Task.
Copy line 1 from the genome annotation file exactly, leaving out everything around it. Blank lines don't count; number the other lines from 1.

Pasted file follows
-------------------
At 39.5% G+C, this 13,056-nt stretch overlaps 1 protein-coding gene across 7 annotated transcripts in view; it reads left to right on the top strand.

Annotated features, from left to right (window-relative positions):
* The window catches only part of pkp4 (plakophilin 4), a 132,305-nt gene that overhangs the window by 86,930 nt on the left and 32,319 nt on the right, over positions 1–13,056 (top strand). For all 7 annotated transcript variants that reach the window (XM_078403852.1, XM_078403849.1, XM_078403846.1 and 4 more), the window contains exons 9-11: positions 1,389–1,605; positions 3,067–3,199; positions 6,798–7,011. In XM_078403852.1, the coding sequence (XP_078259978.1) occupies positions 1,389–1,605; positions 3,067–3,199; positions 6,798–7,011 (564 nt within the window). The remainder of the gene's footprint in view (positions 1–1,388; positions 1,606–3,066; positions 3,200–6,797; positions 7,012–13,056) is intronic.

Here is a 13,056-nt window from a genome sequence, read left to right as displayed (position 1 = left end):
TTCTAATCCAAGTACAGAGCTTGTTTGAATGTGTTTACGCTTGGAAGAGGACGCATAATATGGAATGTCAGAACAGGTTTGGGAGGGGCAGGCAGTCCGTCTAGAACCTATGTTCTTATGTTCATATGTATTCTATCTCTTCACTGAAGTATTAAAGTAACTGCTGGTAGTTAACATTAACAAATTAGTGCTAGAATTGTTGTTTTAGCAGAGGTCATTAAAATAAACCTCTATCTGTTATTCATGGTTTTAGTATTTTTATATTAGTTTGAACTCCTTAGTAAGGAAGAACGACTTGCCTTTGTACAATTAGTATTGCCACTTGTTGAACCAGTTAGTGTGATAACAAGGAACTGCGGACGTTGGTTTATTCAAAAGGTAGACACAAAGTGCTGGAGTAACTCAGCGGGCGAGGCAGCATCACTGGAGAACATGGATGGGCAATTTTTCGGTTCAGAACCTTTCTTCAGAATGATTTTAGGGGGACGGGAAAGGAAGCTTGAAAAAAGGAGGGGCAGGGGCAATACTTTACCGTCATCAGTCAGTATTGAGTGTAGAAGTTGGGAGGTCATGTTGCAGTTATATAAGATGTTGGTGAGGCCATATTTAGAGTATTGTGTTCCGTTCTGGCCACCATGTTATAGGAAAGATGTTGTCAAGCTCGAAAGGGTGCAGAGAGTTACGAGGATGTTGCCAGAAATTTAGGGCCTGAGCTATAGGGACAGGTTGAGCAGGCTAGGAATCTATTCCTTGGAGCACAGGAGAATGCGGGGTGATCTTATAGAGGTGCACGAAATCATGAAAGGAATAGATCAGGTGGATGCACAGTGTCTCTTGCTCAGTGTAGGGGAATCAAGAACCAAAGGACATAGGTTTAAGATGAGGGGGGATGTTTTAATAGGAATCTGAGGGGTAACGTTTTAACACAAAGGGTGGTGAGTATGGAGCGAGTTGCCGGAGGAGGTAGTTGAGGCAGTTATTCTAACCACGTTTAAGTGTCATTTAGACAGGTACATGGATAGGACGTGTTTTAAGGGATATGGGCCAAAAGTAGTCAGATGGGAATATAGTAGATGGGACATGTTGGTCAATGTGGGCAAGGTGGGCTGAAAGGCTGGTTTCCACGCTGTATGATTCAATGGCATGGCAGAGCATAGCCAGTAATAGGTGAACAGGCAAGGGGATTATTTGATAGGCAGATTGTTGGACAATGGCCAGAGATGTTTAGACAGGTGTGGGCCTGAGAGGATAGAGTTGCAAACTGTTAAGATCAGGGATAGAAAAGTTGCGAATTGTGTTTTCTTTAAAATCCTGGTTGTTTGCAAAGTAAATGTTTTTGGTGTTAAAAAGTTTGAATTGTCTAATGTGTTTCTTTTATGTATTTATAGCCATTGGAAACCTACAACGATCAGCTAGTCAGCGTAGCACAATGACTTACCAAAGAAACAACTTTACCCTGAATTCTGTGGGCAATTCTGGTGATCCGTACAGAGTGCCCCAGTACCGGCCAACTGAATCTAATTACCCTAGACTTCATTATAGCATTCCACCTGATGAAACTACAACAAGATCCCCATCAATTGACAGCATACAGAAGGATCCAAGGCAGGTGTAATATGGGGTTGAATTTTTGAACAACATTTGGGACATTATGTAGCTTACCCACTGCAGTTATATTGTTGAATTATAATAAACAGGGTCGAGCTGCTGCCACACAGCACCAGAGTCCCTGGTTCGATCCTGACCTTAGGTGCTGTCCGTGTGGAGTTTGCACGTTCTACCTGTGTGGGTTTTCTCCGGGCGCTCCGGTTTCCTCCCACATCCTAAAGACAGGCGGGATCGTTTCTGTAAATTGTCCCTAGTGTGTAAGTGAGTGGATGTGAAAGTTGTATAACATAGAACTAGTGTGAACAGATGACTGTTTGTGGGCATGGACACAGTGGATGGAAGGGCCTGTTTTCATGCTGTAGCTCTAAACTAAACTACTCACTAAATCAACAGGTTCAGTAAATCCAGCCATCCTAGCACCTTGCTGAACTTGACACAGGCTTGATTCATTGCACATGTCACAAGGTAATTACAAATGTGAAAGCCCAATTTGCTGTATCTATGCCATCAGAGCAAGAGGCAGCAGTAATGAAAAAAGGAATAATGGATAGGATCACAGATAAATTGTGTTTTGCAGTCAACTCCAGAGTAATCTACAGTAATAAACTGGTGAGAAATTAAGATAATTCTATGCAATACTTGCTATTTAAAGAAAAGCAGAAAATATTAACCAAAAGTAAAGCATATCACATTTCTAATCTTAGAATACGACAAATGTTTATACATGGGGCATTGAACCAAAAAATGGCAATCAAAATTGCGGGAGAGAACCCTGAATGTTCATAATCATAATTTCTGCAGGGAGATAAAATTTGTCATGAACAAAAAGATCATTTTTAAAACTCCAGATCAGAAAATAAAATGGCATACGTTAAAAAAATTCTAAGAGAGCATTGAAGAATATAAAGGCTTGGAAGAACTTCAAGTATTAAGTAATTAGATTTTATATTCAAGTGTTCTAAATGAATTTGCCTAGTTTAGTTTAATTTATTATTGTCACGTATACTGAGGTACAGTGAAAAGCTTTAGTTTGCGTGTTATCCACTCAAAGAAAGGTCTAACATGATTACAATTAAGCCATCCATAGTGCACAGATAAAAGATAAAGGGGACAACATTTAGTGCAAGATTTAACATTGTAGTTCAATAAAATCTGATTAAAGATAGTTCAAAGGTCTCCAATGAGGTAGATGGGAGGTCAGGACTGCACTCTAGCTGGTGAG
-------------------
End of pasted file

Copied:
At 39.5% G+C, this 13,056-nt stretch overlaps 1 protein-coding gene across 7 annotated transcripts in view; it reads left to right on the top strand.